For employers, there are many advantages in recruiting, retaining and developing employees with disabilities. By looking beyond someone’s disability, an employer can access a wider range of applicants and find workers who can fill the skills gaps that still exist in the job market. They can use the experiences of disabled people to understand how their customers think and what drives their consumer behaviour. Employers will benefit from tapping into the innovative mind set developed by disabled people through dealing with daily challenges. Many of the country’s leading employers are starting to recognise these advantages and openly promote their commitment to recruiting a diverse workforce.
Identifying employers committed to good practice
- Companies that use the Disability Confident mark in their job advertisements and corporate literature are publicly announcing their commitment to attracting applicants with disabilities. This commitment includes: inclusive and accessible recruitment, communicating vacancies, offering an interview to disabled people, providing reasonable adjustments and supporting existing employees. They publish a list of employers who have signed up which you can view here.
- You can also check to see if an employer is a member of the Business Disability Forum . The Forum’s purpose is to improve the job prospects of people with disabilities by supporting employers in recruiting, retaining and developing their disabled employees. There are now hundreds of corporate members demonstrating a positive attitude towards disabled people.
- If your preferred employer doesn’t subscribe to the above initiatives, you can gain an insight to their practices through looking at advertisements, promotional material and annual reports. These will give you an idea of the company’s culture, initiatives and approach to diversity and equal opportunities. If the employer offers flexibility in these areas, it is reasonable to assume they will have a positive approach to disability as well. Equal Opportunities policy statements should also cover disability.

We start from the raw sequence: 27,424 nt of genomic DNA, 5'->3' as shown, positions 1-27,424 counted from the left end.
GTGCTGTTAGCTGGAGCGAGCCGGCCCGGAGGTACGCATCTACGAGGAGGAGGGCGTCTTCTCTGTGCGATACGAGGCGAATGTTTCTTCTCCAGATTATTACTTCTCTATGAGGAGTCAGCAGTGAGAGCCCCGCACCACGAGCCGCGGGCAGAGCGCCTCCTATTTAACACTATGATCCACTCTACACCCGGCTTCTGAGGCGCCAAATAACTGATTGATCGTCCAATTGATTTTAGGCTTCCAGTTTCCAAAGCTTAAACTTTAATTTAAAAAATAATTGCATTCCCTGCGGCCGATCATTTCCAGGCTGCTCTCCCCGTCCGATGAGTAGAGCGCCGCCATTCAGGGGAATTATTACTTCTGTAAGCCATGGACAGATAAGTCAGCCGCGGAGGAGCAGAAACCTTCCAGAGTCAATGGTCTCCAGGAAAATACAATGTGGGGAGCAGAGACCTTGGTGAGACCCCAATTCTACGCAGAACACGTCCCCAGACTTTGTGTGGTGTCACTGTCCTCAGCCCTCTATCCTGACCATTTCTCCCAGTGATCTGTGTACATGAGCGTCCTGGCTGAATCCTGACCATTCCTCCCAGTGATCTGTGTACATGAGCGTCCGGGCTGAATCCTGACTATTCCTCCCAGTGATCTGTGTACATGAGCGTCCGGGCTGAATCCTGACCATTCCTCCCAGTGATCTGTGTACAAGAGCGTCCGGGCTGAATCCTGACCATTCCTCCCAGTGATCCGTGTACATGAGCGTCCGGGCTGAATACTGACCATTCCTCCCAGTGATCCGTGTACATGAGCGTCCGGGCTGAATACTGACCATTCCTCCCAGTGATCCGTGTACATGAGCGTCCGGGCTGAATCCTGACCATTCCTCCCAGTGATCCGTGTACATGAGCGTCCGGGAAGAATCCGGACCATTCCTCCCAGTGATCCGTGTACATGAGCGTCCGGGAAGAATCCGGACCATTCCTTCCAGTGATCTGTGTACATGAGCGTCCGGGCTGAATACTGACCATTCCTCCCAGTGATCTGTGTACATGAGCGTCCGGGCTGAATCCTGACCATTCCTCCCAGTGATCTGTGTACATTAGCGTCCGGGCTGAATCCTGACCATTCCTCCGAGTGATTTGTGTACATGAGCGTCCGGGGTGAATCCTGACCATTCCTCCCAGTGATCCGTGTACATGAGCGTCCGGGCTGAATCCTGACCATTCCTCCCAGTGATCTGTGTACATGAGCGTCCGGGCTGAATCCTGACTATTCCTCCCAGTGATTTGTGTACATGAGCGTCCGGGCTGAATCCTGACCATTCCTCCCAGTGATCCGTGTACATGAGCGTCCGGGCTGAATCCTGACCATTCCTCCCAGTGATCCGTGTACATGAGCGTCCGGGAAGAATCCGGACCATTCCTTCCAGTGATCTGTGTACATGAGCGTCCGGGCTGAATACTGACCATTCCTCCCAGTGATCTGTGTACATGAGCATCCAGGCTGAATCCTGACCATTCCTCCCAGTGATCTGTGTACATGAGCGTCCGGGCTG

The Equality Act 2010 aims to protect disabled people and prevent disability discrimination or unfavourable treatment. The Act provides legal rights in the areas of employment (as well as education, access to goods, buying and renting land or property and the functions of public bodies). Disability is defined as ‘a physical or mental impairment’ that has ‘a substantial and long-term adverse effect’ on a person’s ‘ability to carry out normal day-to-day activities’. An employer is legally required to make reasonable adjustments to the recruitment process and in the workplace to prevent people with disabilities from being at a disadvantage. Many students worry about disclosing a disability during the application process – you can gain further advice on disclosure via the Target Jobs website. Graduate employers strongly advise you to inform them of any adjustments required in the recruitment process to ensure that you are assessed on a level playing field.
Organisations offering support to students with disabilities
Remember you are offering the employer a wide range of skills, knowledge and expertise which will be of great value to them. Prepare positive examples of how you have overcome challenges in the past. The Equality Act is there to help you deal with any discriminatory behaviour and it is useful to identify other sources of support in the job seeking process.